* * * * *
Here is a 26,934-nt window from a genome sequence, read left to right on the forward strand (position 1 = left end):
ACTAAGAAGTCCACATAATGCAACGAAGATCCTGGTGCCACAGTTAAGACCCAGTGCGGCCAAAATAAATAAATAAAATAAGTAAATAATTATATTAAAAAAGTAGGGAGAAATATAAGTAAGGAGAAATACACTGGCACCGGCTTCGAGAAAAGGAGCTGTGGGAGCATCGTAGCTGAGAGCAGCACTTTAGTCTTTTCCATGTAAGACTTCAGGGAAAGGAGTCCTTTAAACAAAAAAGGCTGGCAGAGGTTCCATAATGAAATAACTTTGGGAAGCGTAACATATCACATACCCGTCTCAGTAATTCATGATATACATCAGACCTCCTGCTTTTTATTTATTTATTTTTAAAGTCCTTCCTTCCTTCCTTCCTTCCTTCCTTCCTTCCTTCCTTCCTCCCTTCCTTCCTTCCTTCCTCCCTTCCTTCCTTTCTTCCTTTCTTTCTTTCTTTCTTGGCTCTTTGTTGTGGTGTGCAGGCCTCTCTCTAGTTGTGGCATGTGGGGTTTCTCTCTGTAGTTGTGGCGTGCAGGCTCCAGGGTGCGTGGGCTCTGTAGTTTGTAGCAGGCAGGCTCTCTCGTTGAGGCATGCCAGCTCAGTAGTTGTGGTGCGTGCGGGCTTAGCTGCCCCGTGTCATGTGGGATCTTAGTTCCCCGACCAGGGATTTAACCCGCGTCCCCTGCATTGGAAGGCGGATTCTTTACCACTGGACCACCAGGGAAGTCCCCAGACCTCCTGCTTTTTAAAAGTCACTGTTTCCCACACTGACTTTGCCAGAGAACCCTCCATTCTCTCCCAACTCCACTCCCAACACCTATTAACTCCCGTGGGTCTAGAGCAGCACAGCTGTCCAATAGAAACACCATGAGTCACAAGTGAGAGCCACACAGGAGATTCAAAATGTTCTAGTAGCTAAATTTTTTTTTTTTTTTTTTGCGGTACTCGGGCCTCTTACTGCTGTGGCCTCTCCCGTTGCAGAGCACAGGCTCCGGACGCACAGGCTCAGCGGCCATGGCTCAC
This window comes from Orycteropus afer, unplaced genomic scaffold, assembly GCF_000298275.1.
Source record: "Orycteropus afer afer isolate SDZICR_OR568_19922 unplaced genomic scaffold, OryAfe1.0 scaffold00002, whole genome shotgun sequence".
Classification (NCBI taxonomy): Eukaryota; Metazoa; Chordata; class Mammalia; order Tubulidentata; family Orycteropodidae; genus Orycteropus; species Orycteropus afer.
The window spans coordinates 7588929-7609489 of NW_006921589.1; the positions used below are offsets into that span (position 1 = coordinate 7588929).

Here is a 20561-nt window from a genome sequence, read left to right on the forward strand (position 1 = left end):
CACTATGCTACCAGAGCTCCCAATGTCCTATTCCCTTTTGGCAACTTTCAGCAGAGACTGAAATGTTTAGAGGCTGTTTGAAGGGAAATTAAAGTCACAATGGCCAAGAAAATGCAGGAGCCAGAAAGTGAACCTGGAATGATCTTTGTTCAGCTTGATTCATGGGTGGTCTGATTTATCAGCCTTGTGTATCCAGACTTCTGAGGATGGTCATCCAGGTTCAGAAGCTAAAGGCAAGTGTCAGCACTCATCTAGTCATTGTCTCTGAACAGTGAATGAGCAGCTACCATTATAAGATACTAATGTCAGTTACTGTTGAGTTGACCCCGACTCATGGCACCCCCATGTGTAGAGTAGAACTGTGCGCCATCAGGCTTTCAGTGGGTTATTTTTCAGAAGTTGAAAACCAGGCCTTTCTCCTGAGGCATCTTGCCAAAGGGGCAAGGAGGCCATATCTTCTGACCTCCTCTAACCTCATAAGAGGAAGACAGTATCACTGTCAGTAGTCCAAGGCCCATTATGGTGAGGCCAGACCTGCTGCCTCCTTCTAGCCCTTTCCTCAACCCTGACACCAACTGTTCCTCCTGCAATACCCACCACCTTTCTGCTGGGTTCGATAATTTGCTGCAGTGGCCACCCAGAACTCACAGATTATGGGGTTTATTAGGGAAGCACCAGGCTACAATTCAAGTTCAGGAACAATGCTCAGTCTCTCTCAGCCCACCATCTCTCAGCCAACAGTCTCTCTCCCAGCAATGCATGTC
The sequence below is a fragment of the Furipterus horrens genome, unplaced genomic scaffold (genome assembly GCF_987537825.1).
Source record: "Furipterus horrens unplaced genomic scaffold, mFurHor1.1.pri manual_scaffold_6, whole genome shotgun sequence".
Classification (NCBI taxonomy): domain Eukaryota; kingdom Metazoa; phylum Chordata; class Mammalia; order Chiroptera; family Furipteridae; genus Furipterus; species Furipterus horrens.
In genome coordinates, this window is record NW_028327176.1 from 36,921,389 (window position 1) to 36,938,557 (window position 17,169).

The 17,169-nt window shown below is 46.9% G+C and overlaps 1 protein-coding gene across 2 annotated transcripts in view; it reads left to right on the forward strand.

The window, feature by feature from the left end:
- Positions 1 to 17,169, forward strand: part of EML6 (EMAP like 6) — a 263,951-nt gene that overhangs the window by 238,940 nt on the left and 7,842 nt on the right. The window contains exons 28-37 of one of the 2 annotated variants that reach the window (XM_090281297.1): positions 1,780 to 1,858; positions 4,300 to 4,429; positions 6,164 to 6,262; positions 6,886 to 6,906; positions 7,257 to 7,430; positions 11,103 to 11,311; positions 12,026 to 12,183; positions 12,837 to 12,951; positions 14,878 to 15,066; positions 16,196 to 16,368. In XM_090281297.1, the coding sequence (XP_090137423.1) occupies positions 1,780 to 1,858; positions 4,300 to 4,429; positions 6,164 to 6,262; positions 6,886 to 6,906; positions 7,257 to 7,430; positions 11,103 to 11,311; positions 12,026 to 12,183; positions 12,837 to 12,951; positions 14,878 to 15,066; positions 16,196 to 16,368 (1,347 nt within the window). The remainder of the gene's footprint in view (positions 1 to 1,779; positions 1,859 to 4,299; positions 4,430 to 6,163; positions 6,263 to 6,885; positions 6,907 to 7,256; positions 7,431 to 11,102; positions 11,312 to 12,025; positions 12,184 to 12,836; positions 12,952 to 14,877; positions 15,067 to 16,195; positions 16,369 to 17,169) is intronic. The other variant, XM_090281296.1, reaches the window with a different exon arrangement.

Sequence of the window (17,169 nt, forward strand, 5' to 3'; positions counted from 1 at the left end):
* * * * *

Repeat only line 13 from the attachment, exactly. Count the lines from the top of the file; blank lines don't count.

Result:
The 17,169-nt window shown below is 46.9% G+C and overlaps 1 protein-coding gene across 2 annotated transcripts in view; it reads left to right on the forward strand.